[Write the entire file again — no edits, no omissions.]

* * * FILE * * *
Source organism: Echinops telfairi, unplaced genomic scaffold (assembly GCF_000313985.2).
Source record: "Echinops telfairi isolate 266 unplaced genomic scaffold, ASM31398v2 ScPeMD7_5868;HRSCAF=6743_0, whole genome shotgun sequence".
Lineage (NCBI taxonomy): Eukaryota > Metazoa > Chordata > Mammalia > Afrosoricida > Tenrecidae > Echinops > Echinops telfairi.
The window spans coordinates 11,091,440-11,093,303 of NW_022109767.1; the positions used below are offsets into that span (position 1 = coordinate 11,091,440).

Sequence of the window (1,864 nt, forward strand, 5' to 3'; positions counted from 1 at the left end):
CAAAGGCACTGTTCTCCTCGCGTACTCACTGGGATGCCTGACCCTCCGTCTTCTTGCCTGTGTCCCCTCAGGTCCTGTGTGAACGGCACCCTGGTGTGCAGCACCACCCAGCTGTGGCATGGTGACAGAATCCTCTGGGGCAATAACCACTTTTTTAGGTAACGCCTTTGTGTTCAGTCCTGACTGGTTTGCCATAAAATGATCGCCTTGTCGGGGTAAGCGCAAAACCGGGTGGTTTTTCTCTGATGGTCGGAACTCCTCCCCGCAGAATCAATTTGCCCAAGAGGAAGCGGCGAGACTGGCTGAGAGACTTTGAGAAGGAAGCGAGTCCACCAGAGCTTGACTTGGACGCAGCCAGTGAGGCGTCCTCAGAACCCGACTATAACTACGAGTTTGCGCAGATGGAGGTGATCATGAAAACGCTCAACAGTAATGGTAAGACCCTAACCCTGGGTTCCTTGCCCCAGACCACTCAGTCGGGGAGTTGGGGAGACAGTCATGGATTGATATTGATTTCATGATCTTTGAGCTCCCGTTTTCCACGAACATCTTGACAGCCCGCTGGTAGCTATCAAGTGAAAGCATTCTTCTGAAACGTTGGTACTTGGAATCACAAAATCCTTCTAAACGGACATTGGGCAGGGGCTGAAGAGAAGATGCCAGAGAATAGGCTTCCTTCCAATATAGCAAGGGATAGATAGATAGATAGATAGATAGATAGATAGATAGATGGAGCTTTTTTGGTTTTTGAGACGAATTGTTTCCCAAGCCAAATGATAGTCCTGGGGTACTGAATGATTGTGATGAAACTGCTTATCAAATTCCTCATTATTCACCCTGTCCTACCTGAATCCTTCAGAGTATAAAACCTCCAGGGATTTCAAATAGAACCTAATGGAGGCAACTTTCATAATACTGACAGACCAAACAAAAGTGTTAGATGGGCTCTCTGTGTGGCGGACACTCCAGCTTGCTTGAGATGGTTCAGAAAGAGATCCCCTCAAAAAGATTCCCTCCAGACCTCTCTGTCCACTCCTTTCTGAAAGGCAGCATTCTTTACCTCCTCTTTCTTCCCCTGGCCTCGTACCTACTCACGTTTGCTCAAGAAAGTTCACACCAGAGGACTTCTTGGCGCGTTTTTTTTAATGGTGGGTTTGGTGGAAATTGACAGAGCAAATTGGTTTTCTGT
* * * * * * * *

Source organism: Echinops telfairi, unplaced genomic scaffold (assembly GCF_000313985.2).
Source record: "Echinops telfairi isolate 266 unplaced genomic scaffold, ASM31398v2 ScPeMD7_5868;HRSCAF=6743_0, whole genome shotgun sequence".
Lineage (NCBI taxonomy): Eukaryota > Metazoa > Chordata > Mammalia > Afrosoricida > Tenrecidae > Echinops > Echinops telfairi.
The window spans coordinates 11,091,440-11,093,303 of NW_022109767.1; the positions used below are offsets into that span (position 1 = coordinate 11,091,440).

Sequence of the window (1,864 nt, forward strand, 5' to 3'; positions counted from 1 at the left end):
CAAAGGCACTGTTCTCCTCGCGTACTCACTGGGATGCCTGACCCTCCGTCTTCTTGCCTGTGTCCCCTCAGGTCCTGTGTGAACGGCACCCTGGTGTGCAGCACCACCCAGCTGTGGCATGGTGACAGAATCCTCTGGGGCAATAACCACTTTTTTAGGTAACGCCTTTGTGTTCAGTCCTGACTGGTTTGCCATAAAATGATCGCCTTGTCGGGGTAAGCGCAAAACCGGGTGGTTTTTCTCTGATGGTCGGAACTCCTCCCCGCAGAATCAATTTGCCCAAGAGGAAGCGGCGAGACTGGCTGAGAGACTTTGAGAAGGAAGCGAGTCCACCAGAGCTTGACTTGGACGCAGCCAGTGAGGCGTCCTCAGAACCCGACTATAACTACGAGTTTGCGCAGATGGAGGTGATCATGAAAACGCTCAACAGTAATGGTAAGACCCTAACCCTGGGTTCCTTGCCCCAGACCACTCAGTCGGGGAGTTGGGGAGACAGTCATGGATTGATATTGATTTCATGATCTTTGAGCTCCCGTTTTCCACGAACATCTTGACAGCCCGCTGGTAGCTATCAAGTGAAAGCATTCTTCTGAAACGTTGGTACTTGGAATCACAAAATCCTTCTAAACGGACATTGGGCAGGGGCTGAAGAGAAGATGCCAGAGAATAGGCTTCCTTCCAATATAGCAAGGGATAGATAGATAGATAGATAGATAGATAGATAGATAGATGGAGCTTTTTTGGTTTTTGAGACGAATTGTTTCCCAAGCCAAATGATAGTCCTGGGGTACTGAATGATTGTGATGAAACTGCTTATCAAATTCCTCATTATTCACCCTGTCCTACCTGAATCCTTCAGAGTATAAAACCTCCAGGGATTTCAAATAGAACCTAATGGAGGCAACTTTCATAATACTGACAGACCAAACAAAAGTGTTAGATGGGCTCTCTGTGTGGCGGACACTCCAGCTTGCTTGAGATGGTTCAGAAAGAGATCCCCTCAAAAAGATTCCCTCCAGACCTCTCTGTCCACTCCTTTCTGAAAGGCAGCATTCTTTACCTCCTCTTTCTTCCCCTGGCCTCGTACCTACTCACGTTTGCTCAAGAAAGTTCACACCAGAGGACTTCTTGGCGCGTTTTTTTTAATGGTGGGTTTGGTGGAAATTGACAGAGCAAATTGGTTTTCTGT